For his contributions to the construction industry, James was awarded the Lifetime Achievement Award from the American Subcontractors Association of Alabama in 1996.
In recognition of James and the other four company founders, Brasfield & Gorrie established the Annual Founders Award in 2006 to honor select employees who lead by example and consistently demonstrate the values of the company.
Throughout his career, James has been an active member of the community. From 2000 to 2004, he served as a member of the city council in Clay, Alabama. Today, he volunteers with charitable organizations, and often supervises remodeling projects at his church.
James and his wife, Jeanne, have four children. Two of his children are owners of commercial construction companies, and one is a civil engineer. Also, three of his grandchildren followed in his footsteps and now work in the construction industry.
Walking a jobsite with a site superintendent, leading a lunch-n-learn on safety best practices, then flying to Washington D.C. to lobby Congress for our industry’s best interests – that’s a typical day for David Hare. David’s construction career began right after he graduated from Ragland High School in 1969. He first worked as a carpenter’s assistant under his Uncle Gerald, who retired from BL Harbert in 2011. Gerald passed on to David his most important lesson: get a job done right the first time through strong work ethic and careful planning. Forty-five years later, David is still known for his passion for construction, his dedication to quality, his strong leadership and work ethic, and his focus on mentoring others.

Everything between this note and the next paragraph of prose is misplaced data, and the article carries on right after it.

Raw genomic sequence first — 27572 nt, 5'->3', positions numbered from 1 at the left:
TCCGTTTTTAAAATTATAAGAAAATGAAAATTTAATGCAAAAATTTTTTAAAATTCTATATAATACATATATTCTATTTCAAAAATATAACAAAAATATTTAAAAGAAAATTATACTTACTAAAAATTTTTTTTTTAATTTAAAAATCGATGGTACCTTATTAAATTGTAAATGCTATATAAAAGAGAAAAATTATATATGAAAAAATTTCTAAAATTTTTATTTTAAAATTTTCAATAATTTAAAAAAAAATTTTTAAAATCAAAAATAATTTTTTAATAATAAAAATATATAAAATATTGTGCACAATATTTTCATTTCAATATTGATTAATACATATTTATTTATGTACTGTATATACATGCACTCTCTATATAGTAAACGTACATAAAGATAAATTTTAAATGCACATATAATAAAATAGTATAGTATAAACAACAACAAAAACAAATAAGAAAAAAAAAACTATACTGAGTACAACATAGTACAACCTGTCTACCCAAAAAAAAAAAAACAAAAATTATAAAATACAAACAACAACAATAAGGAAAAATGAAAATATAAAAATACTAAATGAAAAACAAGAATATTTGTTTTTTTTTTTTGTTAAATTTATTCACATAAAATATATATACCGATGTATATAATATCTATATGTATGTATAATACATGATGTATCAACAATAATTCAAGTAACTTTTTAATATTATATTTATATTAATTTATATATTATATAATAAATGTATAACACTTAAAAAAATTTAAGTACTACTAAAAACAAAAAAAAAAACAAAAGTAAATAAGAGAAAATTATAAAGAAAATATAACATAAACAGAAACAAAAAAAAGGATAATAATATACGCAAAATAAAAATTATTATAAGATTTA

In 1971 and in 1974, David was awarded Outstanding Apprentice for Birmingham and the State of Alabama while working for Sullivan Long & Haggerty as a carpenter. From there, David worked for JM Foster as General Carpenter Foreman and Assistant Superintendent. From 1980 to 1996, David was Superintendent for Brice Building Company, where he completed such iconic projects as Birmingham’s Southtrust Tower (in a joint venture with Harbert), and the Bryant Denny Stadium addition.